Tarfaya (Morocco)

Imagine Of Falmouth Online Log
Jon Constantine
Sat 18 Aug 2007 12:00

18th August 2007

Fear And Loathing In Morocco

After flying back to the UK in July, we returned to Lanzarote on 6th August and decided to call up some friends in Marina Rubicon to see if we could arrange a little get together for my birthday,  in the One Bar  - our favourite watering hole, which is just yards from the where "Imagine" was moored for most of the winter.

On speaking to our friend Phil, he said that some of them were intending to sail over to Tarfaya in Morocco on the Friday evening and would be back on Sunday evening. "OK I said, we'll join you if we may - sounds like a great way to spend a birthday".

Scheduled departure time was at midnight on Friday so we would arrive in Tarfaya in daylight as it is 79 miles away or approx 12 hours in sailing terms. I had heard a few people mention Tarfaya as being the nearest port on the Moroccan coast with very basic facilities, just a small local fishing port.

We left Calero on Thursday and sailed down to Rubicon so we could do some shopping and a few jobs on the boat before setting off on Friday.  We went to the One Bar on Thursday evening to confirm the arrangements and invited Yves, a Spanish friend to join us for the trip. He readily agreed but would need to be back on Sunday as he works in the Rubicon boatyard.  We therefore agreed that he should return on Phil's boat as we were going to sail back to Las Palmas where we had planned to get some work done on the boat - mainly, get a bimini made, as we currently have no sun shade in the cockpit.

We met at the One Bar at 10pm, had a bite to eat and cast off at midnight as scheduled. As we motored past the One Bar, everyone was outside singing "Happy Birthday" - Nice touch!  Yves had also spoken to a friend who knew someone important in Morocco (a politician no less) and he would be coming to meet us at the port to smooth the inevitable Moroccan bureaucracy. We had already purchased some cheap Spanish cigarettes in anticipation of oiling the wheels. (We had done our research!).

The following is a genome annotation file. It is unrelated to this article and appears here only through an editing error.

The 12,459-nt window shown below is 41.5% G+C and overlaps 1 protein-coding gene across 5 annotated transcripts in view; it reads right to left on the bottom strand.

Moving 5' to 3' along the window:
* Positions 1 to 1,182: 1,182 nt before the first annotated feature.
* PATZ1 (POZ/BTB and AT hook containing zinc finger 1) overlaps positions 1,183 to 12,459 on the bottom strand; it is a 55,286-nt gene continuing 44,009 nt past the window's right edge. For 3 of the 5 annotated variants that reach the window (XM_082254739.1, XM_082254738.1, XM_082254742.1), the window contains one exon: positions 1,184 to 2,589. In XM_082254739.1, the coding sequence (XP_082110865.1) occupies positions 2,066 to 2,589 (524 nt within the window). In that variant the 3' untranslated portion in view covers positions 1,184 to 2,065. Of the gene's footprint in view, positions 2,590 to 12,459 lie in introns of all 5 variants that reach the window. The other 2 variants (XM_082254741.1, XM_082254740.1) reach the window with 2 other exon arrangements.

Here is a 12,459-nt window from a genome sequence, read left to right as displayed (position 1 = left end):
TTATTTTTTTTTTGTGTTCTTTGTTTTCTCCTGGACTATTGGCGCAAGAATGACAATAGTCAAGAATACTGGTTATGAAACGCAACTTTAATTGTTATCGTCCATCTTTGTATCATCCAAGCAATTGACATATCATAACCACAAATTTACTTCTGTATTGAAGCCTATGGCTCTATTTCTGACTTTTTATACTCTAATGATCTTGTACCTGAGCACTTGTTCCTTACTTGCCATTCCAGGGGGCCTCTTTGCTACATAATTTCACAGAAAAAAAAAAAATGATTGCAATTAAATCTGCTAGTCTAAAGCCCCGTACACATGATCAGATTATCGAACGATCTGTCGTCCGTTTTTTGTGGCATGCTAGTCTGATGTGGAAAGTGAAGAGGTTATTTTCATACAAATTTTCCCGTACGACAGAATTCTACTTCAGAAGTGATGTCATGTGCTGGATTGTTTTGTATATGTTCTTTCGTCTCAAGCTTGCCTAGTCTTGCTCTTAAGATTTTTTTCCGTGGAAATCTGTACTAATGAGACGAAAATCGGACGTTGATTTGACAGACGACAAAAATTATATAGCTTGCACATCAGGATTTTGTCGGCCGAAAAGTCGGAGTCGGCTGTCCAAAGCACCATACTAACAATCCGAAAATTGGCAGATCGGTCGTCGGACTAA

The forecast was for NE 20kts wind, pretty normal for the Canary Islands at this time of year.  An expected wave height would be about 3 meters due to the strong winds we had had for the previous few days.  With one reef in the main and two in the genoa, we set off at about 6 knots.  A billion stars (well ok maybe 2 billion) were twinkling in the sky and we had a terrific night sail with the wind on our quarter. By 5.30am it was light and we were nearly half way there. By midday, we could see the coast and the harbour entrance which we knew to be a bit tricky in a blow, as waves could break right across the entrance. We dropped the sails and motored carefully in. Once inside, we could see a crowd was already gathering on the quay with much waving and pointing to a small gap between an enormous dredger and the most decrepit fishing boat I have seen for a long time which for some reason appeared to be flying an American flag. On closer inspection, I think it might have been one of the crew's tee shirts put out to dry.

There was an immediate problem with the suggested space on the wall.  Right in the middle was a giant black six foot liquorice allsort designed to keep the dredger away from the wall but in our case, perfectly positioned to remove our stanchions and repaint the boat a lovely black rubbery colour. More shouting and waving in French, Moroccan, Spanish and English and we agreed to moor along side the dredger whose crew stared down at us with gleaming eyes. (There go the fags I thought).